14 January 2014
Human Rights Council
Working Group on Arbitrary Detention
Opinions adopted by the Working Group on Arbitrary Detention at its sixty-seventh session, 26–30 August 2013
No. 25/2013 (Morocco)
Communication addressed to the Government on 25 June 2013
Concerning: Ali Aarrass
The Government has not replied to the communication.
The State is a party to the International Covenant on Civil and Political Rights.
1. The Working Group on Arbitrary Detention was established in resolution 1991/42 of the former Commission on Human Rights, which extended and clarified the Working Group’s mandate in its resolution 1997/50. The Human Rights Council assumed the mandate in its decision 2006/102 and extended it for a three-year period in its resolution 15/18 of 30 September 2010. In accordance with its methods of work, the Working Group transmitted the above-mentioned communication to the Government.
2. The Working Group regards deprivation of liberty as arbitrary in the following cases:
(a) When it is clearly impossible to invoke any legal basis justifying the deprivation of liberty (as when a person is kept in detention after the completion of his or her sentence or despite an amnesty law applicable to the detainee) (category I);
(b) When the deprivation of liberty results from the exercise of the rights or freedoms guaranteed by articles 7, 13, 14, 18, 19, 20 and 21 of the Universal Declaration of Human Rights and, insofar as States parties are concerned, by articles 12, 18, 19, 21, 22, 25, 26 and 27 of the International Covenant on Civil and Political Rights (category II);
(c) When the total or partial non-observance of the international norms relating to the right to a fair trial, established in the Universal Declaration of Human Rights and in the relevant international instruments accepted by the States concerned, is of such gravity as to give the deprivation of liberty an arbitrary character (category III);
(d) When asylum seekers, immigrants or refugees are subjected to prolonged administrative custody without the possibility of administrative or judicial review or remedy (category IV);
(e) When the deprivation of liberty constitutes a violation of international law for reasons of discrimination based on birth; national, ethnic or social origin; language; religion; economic condition; political or other opinion; gender; sexual orientation; or disability or other status, and which aims towards or can result in ignoring the equality of human rights (category V).
Communication from the source
3. The case has been reported to the Working Group on Arbitrary Detention as follows:
Mr. Ali Aarrass, who has Moroccan and Belgian nationality, was born on 4 March 1962 in Farkhana (in the region of Nador), Morocco, and is married and the father of a young girl. He is usually resident at 16 (basement flat), Calle del General Palafox, in Melilla, Spain, where he works as a driver.
5. On 1 April 2008, Mr. Aarrass was arrested and placed in detention in Algeciras, Spain, with a view to his extradition to Morocco. An international warrant for his arrest had been issued on 25 March 2008 by the Crown Prosecutor at the Rabat Court of Appeal in connection with the criminal prosecution of several persons accused of belonging to the so- called “Belliraj” terrorist network, named after the main defendant.
6. According to the source, Mr. Belliraj had first mentioned Mr. Aarrass during the preliminary investigation, when he was held incommunicado. He had subsequently retracted his statement before the investigating judge, saying that he had been brutally tortured into making a false confession. While on trial, Mr. Belliraj reiterated that he had been tortured in order to implicate others.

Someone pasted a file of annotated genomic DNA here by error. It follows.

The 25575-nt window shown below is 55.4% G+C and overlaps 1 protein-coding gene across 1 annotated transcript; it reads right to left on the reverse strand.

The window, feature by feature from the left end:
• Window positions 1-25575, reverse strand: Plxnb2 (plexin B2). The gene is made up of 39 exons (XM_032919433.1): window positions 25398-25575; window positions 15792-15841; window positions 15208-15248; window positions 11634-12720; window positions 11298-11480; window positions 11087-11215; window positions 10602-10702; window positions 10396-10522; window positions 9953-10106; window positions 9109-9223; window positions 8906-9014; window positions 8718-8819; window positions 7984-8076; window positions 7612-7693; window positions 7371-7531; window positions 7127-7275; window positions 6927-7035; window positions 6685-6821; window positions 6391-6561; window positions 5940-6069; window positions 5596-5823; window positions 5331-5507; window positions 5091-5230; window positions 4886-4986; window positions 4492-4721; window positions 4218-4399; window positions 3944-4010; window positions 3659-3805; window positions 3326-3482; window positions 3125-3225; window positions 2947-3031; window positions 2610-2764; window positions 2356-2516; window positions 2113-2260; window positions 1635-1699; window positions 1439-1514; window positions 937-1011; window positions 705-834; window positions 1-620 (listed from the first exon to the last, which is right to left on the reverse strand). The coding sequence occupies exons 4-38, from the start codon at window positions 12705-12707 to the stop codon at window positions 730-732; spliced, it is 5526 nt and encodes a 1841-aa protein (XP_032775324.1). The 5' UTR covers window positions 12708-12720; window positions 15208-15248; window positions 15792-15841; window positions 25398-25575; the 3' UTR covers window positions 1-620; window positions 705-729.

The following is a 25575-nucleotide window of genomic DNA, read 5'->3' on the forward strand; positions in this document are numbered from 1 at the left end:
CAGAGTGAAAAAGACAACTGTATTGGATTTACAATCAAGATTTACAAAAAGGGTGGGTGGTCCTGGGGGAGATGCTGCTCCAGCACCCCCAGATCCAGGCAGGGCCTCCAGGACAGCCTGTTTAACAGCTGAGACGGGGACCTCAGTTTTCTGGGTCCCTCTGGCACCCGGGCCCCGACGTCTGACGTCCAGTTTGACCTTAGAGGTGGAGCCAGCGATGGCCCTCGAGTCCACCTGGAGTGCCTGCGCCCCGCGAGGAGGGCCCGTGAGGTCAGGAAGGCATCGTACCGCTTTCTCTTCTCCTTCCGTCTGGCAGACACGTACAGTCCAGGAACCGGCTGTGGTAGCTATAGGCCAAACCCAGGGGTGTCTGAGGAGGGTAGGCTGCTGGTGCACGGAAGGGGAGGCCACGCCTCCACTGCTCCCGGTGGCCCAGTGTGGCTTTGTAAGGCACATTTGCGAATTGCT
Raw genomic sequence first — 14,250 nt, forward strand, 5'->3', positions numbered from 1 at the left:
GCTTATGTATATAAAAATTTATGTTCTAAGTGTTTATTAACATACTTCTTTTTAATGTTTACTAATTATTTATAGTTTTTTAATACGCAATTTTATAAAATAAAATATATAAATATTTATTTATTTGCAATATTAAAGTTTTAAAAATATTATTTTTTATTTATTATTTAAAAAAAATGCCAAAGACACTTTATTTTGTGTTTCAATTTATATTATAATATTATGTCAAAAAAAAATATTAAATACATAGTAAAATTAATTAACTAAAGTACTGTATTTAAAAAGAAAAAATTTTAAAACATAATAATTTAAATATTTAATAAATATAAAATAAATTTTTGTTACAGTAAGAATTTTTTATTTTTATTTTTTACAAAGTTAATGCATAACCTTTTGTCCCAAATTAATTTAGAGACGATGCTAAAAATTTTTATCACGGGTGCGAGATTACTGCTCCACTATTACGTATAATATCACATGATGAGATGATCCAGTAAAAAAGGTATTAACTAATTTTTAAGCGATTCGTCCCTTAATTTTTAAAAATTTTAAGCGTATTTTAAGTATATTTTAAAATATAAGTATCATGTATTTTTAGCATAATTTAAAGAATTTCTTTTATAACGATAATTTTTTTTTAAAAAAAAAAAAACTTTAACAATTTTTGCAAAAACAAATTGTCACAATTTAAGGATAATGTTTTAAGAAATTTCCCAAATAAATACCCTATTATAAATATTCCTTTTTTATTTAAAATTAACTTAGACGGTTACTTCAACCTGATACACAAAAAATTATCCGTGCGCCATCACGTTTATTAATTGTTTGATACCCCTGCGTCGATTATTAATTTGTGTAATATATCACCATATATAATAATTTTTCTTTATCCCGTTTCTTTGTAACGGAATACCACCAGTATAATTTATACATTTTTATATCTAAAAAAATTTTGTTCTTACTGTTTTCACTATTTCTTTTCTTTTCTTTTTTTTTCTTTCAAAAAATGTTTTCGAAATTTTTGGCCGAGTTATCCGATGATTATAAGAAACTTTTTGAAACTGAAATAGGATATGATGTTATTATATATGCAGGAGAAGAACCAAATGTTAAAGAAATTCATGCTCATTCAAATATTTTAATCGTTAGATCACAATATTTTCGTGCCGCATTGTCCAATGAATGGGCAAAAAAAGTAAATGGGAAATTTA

7. The source asserts that, in the context of that case, proceedings had been launched against Mr. Aarrass in Spain on the same grounds but had been dropped. Nevertheless, the Spanish courts had continued to consider the case for his extradition and had finally acceded to the request by the Moroccan authorities. The Spanish Council of Ministers endorsed the decision on 19 November 2010.
8. On 25 November 2010, in view of the imminent risk of extradition faced by their client, Mr. Dounia Alamat and Mr. Christophe Marchand, of the Brussels Bar, and Mr. Mohamed Ali Nayim, of the Melilla Bar, sent an urgent communication to the Human Rights Committee to request the adoption of interim measures in order to prevent the forced return of Mr. Aarrass.
9. On 26 November 2010, the Human Rights Committee granted the lawyers’ request and expressly appealed to the State party, Spain, not to extradite Mr. Aarrass to Morocco until a final decision had been reached.
10. On 14 December 2010, the Spanish authorities extradited Mr. Aarrass to the airport of Casablanca. Neither his family nor his lawyers were informed of the measure.
11. The source reports that, upon his arrival at Casablanca airport, Mr. Aarrass was handcuffed and led to a vehicle, where other police officers blindfolded him and then took him to Temara prison. He reports that, upon exiting the vehicle, he was violently beaten and insulted by several people who stripped him naked and placed him in a room in total darkness.
12. Mr. Aarrass was tortured constantly for five days. He was beaten, electrocuted and subjected to a mock drowning, as a result of which he fainted. He was also threatened with rape and deprived of sleep, food and water. He was given injections that caused a bout of dementia and left him unconscious.
13. Mr. Aarrass was then taken to the home of a relative in Nador, with the purpose of compelling him to reveal information on weapons that supposedly had been concealed in that person’s home. No weapons were found and Mr. Aarrass was taken to the local police station, where he was again tortured throughout the night. The following morning, he was taken to a nearby forest, where he was subjected to a mock execution.
14. Mr. Aarrass was finally returned to the headquarters of the Directorate-General for National Security in Temara, where for three days he was again subjected to torture sessions as on the day he first arrived, as well as another mock execution.
15. On 23 December 2010, Mr. Aarrass was transferred to the national brigade of the criminal investigation department in Casablanca and, the following day, was brought before the public prosecutor’s office of the Salé Court of Appeal in an appalling physical and psychological state. It is reported that he was unable to speak, move or even stand up.
16. The investigating judge appointed by the Crown Prosecutor carried out a cursory interrogation, without any lawyers present. Relatives of Mr. Aarrass learned of his appearance before a judge through the press only on 27 December 2010. His first contact with a lawyer occurred on the same day, in the presence of the deputy director of Salé prison, who was accompanied by prison warders.
17. The trial of Mr. Aarrass, who was charged with “involvement in a terrorist network and arms trafficking”, was held on 24 November 2011. The prosecution produced no material evidence and relied solely on the reports drawn up in Temara prison, signed under duress and written in Arabic, which Mr. Aarrass cannot read.